Behind my apartment there is a wisteria tree that forms a canopy over a picnic table and chairs. This setting is idyllic for reading The Fellowship of the Ring. I am not yet finished with book one in the trilogy and already I’m becoming a Lord of the Rings fanatic, excited about visiting Oxford this summer to channel Tolkien at the pubs he used to frequent as part of his writing group, The Inklings. But when I’m not losing myself in the realm of hobbits and elves and daydreaming about where I will be traveling in the coming months, I am trying to enjoy all that Istanbul has to offer. The sweet fragrance of peonies and lilacs in bloom, as well as the excitement I feel about reading, has given me a burst of energy to explore this city. Like Tolkien’s Middle-earth, Istanbul is a land of polarities: East and West, old and new, Europe and Asia, conservative and modern.

Despite the solace of my wisteria tree, I need to flee my conservative neighborhood every once in a while for the restoration of my sanity. Last night, I took a dolmush (a shared taxi) to Kadikoy. This was after I couldn’t find coffee filters anywhere in Uskudar. I thought that in addition to the inhospitable “Damn you, crusader!” glares I’m occasionally subjected to, now I was feeling the shock of a terrible assault on American coffee. Okay, that is a ridiculous thought to run through my mind, but that is what coffee depravation does to me.

Living in Uskudar, I find myself running away more than I did as a teenager. I’m a little more practical when I run away now. Instead of packing ten books in a backpack, thinking I’m going to be gone for several months, I pack one book in my purse, and I think you can guess what book that is.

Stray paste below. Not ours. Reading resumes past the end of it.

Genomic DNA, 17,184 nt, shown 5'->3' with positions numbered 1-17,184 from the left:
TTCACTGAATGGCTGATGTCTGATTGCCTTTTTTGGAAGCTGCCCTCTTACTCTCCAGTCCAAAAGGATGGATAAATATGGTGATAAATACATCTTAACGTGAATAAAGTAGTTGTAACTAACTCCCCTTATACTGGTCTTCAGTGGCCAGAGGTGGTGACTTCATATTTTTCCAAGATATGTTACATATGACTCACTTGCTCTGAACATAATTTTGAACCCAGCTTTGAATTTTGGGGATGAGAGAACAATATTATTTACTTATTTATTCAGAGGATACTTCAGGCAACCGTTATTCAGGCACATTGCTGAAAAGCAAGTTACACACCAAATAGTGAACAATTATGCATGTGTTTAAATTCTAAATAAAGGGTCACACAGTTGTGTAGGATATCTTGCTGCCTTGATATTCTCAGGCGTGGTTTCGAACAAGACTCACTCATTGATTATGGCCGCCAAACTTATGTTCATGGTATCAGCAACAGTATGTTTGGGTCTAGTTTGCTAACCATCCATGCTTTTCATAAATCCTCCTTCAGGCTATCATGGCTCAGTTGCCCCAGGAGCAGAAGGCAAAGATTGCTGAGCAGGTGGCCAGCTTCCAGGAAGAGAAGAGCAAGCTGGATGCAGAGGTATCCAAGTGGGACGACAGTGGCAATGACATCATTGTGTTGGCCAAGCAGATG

Today, two friends and I visited the Istanbul Modern to watch a Polish film. I have never liked the Istanbul Modern, and in fact it ranks dead last on my list of museums, but I do like Poland and I also like foreign films. Now I like the Istanbul Modern even less after a woman ordered us not to look at any art as we made our way through the museum to the theater. We joked, “Don’t look at the art! Stare at the floor!” I know admission to the museum wasn’t included in our ticket purchase, but I wish people would lighten up and lose the authoritarian persona. The movie, a disco musical about two man-eating, vampire mermaids who fall in love with a guy who has exceptionally bad hair, was one of the worst films I have ever seen. We snickered at the stupid dialogue as well as any effort to be tender, or shocking, or suspenseful-- basically anything other than utterly ridiculous, which was the only achievement of The Lure, if you can even count that as an achievement. At one point, I looked at the confused and stern expression of my German friend sitting next to me and burst out laughing. After the film, we made our way to the museum restaurant, still not looking at any art, trying to process what we had just seen. My German friend said in her thick accent, “Now we know what Polish people are capable of.” This was such a terrible line, yet it elicited more laughter from me.